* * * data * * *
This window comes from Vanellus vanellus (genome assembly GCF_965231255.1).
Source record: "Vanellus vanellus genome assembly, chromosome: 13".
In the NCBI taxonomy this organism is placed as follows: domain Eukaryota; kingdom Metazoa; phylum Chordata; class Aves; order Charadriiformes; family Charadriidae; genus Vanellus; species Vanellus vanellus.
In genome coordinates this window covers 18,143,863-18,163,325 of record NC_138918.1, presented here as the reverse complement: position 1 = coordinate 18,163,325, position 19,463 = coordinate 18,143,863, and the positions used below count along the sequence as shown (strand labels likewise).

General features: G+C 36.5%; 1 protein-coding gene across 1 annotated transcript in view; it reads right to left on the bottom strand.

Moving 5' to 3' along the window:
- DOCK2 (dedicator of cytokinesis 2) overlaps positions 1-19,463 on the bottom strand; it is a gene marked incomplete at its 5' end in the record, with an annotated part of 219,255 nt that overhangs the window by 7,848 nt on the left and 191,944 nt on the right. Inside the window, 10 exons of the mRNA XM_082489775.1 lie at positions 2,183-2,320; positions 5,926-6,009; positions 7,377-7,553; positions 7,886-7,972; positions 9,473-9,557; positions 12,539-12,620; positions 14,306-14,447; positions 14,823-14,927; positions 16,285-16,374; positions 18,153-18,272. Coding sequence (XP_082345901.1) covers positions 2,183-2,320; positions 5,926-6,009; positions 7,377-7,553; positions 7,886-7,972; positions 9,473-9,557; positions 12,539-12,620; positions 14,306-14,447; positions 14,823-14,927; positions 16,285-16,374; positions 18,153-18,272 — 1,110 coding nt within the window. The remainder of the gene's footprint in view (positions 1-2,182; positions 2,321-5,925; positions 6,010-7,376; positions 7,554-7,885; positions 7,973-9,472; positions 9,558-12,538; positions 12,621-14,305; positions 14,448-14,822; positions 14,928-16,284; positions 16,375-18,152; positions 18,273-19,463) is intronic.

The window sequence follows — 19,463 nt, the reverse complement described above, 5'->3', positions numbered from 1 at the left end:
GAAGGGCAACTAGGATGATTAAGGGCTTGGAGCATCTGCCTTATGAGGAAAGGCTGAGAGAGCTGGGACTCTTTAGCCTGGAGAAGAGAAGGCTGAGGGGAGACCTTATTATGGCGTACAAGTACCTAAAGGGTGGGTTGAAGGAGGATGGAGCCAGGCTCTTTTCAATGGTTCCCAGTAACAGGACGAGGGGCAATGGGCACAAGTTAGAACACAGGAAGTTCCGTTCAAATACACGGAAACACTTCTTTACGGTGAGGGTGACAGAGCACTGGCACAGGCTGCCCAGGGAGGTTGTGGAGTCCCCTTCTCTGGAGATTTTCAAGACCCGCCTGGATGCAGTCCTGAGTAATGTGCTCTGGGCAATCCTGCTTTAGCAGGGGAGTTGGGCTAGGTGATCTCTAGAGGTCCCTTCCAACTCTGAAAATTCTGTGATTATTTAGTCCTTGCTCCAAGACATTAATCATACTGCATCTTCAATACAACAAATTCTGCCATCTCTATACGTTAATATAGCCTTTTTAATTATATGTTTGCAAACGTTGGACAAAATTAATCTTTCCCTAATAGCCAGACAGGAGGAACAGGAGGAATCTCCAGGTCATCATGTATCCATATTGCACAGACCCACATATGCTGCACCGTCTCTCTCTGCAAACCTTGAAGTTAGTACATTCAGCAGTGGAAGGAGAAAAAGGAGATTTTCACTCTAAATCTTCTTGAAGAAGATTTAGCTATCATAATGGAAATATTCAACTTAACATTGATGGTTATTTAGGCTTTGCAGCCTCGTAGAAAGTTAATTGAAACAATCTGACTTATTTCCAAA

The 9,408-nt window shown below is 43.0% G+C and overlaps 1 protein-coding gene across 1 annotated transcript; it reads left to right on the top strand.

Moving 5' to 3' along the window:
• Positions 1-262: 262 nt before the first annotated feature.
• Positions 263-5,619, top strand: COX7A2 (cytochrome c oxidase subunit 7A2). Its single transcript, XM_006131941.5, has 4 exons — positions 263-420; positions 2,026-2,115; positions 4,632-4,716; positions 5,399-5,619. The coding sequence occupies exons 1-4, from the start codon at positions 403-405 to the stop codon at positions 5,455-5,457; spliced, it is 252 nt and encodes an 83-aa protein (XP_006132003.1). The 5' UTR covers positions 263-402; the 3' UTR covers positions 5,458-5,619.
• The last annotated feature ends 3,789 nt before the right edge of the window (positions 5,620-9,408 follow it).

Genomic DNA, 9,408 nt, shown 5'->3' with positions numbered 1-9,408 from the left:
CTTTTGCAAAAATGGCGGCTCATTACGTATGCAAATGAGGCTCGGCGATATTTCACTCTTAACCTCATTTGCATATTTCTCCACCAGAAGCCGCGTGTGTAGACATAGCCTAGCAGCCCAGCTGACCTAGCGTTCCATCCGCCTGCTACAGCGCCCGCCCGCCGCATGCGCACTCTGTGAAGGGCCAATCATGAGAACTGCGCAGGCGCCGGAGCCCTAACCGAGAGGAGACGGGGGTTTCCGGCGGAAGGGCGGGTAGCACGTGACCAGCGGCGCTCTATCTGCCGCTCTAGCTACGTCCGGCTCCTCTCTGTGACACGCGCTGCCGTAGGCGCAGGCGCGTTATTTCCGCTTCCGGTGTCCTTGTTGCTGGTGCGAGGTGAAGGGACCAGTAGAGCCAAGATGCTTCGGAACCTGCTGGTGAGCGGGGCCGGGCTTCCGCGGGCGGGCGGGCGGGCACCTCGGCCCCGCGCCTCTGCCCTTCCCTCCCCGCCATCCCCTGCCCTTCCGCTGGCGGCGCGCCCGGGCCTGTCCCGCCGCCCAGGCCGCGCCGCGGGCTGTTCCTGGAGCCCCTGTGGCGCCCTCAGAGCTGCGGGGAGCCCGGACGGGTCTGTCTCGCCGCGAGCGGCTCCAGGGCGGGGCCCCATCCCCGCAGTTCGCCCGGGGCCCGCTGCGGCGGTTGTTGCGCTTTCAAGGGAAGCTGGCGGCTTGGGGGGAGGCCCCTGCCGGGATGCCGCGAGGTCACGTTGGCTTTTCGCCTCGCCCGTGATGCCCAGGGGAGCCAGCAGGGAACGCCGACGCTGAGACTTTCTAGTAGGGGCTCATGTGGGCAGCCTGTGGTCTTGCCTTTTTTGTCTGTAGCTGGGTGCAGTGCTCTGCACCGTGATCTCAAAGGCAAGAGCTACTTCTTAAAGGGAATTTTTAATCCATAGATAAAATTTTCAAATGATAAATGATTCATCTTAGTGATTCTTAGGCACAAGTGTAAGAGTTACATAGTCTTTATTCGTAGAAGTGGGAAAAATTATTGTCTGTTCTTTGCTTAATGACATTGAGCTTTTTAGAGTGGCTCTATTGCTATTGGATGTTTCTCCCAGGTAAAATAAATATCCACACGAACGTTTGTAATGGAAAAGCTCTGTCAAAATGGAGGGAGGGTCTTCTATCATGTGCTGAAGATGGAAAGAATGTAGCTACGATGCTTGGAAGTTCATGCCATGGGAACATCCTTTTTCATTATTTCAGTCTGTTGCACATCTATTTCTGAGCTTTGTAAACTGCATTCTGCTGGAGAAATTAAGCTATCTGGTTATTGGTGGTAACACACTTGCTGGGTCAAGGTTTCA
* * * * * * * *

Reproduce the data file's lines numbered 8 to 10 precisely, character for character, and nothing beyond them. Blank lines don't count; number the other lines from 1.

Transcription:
The window sequence follows — 19,463 nt, the reverse complement described above, 5'->3', positions numbered from 1 at the left end:
GAAGGGCAACTAGGATGATTAAGGGCTTGGAGCATCTGCCTTATGAGGAAAGGCTGAGAGAGCTGGGACTCTTTAGCCTGGAGAAGAGAAGGCTGAGGGGAGACCTTATTATGGCGTACAAGTACCTAAAGGGTGGGTTGAAGGAGGATGGAGCCAGGCTCTTTTCAATGGTTCCCAGTAACAGGACGAGGGGCAATGGGCACAAGTTAGAACACAGGAAGTTCCGTTCAAATACACGGAAACACTTCTTTACGGTGAGGGTGACAGAGCACTGGCACAGGCTGCCCAGGGAGGTTGTGGAGTCCCCTTCTCTGGAGATTTTCAAGACCCGCCTGGATGCAGTCCTGAGTAATGTGCTCTGGGCAATCCTGCTTTAGCAGGGGAGTTGGGCTAGGTGATCTCTAGAGGTCCCTTCCAACTCTGAAAATTCTGTGATTATTTAGTCCTTGCTCCAAGACATTAATCATACTGCATCTTCAATACAACAAATTCTGCCATCTCTATACGTTAATATAGCCTTTTTAATTATATGTTTGCAAACGTTGGACAAAATTAATCTTTCCCTAATAGCCAGACAGGAGGAACAGGAGGAATCTCCAGGTCATCATGTATCCATATTGCACAGACCCACATATGCTGCACCGTCTCTCTCTGCAAACCTTGAAGTTAGTACATTCAGCAGTGGAAGGAGAAAAAGGAGATTTTCACTCTAAATCTTCTTGAAGAAGATTTAGCTATCATAATGGAAATATTCAACTTAACATTGATGGTTATTTAGGCTTTGCAGCCTCGTAGAAAGTTAATTGAAACAATCTGACTTATTTCCAAA

The 9,408-nt window shown below is 43.0% G+C and overlaps 1 protein-coding gene across 1 annotated transcript; it reads left to right on the top strand.